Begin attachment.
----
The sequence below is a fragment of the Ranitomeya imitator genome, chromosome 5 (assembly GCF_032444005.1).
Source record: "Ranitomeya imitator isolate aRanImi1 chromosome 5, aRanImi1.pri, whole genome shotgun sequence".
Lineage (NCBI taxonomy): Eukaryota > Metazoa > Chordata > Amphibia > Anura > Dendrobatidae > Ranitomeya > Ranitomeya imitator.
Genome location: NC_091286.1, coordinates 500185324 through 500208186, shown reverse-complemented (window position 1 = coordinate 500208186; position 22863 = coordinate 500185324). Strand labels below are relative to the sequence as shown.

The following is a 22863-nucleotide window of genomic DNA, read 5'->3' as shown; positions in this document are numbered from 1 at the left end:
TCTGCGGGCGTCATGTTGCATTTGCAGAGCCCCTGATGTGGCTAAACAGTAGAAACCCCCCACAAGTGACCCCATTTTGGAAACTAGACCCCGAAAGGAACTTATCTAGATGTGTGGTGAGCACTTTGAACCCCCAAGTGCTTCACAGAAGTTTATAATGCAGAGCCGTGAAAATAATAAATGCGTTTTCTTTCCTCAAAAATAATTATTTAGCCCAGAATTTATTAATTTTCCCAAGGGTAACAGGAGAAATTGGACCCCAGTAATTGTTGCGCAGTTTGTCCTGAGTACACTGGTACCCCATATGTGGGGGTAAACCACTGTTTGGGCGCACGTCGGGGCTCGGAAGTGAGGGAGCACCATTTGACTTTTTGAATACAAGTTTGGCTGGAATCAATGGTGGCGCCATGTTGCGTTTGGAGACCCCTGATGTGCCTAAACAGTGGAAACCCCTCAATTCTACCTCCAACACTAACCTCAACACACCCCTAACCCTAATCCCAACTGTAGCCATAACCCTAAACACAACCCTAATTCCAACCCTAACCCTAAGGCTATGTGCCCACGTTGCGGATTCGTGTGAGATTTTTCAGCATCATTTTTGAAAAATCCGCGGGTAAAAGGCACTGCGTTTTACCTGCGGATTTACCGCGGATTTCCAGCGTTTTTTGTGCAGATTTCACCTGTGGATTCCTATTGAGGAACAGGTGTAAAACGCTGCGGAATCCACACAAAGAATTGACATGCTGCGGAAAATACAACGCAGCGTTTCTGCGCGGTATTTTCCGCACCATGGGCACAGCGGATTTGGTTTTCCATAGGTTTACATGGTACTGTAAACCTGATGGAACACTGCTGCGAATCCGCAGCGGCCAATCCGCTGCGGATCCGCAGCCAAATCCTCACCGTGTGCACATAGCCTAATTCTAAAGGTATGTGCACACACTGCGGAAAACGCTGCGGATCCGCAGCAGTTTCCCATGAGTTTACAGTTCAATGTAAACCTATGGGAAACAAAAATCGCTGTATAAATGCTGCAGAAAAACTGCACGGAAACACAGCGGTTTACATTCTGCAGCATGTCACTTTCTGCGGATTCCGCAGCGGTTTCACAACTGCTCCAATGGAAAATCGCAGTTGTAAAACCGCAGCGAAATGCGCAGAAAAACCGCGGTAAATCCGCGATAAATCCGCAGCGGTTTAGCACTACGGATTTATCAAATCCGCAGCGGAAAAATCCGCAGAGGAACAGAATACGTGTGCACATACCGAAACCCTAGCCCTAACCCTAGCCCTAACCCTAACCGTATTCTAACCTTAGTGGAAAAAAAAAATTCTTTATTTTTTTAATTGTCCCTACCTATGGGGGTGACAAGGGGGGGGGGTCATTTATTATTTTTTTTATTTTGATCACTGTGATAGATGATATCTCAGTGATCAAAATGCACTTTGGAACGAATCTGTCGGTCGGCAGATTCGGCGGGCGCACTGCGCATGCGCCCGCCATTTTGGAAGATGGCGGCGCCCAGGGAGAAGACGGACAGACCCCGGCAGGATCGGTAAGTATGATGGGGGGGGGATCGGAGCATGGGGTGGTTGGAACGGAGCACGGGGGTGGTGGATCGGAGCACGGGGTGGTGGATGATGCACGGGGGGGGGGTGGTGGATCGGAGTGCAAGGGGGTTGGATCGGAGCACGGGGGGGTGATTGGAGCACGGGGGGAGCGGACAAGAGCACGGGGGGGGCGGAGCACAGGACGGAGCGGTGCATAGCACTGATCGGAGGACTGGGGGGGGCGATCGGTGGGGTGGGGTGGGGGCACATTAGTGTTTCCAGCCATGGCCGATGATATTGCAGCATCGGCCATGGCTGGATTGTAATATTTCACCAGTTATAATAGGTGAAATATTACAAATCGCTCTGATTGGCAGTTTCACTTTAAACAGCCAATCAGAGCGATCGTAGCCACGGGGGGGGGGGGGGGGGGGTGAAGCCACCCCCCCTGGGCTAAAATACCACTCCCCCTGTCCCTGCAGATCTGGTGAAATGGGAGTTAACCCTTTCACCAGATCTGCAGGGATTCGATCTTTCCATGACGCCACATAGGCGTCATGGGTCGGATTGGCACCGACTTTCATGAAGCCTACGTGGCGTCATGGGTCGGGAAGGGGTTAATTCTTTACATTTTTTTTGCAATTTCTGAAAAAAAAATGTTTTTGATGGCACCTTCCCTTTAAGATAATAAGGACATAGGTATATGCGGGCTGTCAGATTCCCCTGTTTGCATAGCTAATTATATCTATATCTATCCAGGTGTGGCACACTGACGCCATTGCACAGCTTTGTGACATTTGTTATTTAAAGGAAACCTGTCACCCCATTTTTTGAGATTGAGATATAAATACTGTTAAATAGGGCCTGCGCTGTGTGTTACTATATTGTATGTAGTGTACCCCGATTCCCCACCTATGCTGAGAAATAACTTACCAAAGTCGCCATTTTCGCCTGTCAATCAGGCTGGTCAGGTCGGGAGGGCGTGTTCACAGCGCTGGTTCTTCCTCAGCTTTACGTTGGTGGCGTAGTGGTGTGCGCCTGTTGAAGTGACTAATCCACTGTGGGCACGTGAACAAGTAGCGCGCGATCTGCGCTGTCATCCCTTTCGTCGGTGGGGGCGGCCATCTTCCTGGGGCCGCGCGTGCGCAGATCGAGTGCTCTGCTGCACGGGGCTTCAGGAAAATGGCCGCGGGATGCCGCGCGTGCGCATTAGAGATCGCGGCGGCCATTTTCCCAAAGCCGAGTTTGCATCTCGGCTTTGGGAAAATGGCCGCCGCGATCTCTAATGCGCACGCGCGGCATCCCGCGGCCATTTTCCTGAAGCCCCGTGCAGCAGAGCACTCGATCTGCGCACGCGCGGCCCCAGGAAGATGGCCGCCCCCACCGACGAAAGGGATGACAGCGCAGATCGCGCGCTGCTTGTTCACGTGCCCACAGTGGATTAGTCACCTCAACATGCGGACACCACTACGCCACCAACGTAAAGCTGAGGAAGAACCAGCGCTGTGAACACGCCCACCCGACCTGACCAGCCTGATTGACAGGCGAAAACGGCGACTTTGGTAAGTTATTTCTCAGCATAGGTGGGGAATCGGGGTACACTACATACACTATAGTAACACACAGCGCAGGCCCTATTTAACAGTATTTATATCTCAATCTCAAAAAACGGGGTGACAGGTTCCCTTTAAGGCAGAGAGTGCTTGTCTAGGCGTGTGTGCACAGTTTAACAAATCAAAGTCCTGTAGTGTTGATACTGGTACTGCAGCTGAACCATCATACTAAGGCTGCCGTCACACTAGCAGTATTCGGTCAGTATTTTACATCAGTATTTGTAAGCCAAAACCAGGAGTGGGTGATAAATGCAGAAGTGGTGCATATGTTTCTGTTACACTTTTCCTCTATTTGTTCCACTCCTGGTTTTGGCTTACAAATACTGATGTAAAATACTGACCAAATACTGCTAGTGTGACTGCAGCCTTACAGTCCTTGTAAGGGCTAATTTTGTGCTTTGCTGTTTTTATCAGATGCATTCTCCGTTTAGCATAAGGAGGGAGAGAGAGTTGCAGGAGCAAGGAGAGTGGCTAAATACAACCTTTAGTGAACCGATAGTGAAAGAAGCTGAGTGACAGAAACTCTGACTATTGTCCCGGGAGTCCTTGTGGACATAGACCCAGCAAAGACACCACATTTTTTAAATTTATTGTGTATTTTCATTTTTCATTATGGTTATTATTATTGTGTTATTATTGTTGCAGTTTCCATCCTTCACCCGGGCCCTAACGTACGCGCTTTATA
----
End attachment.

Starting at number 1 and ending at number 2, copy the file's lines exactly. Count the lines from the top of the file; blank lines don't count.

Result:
The sequence below is a fragment of the Ranitomeya imitator genome, chromosome 5 (assembly GCF_032444005.1).
Source record: "Ranitomeya imitator isolate aRanImi1 chromosome 5, aRanImi1.pri, whole genome shotgun sequence".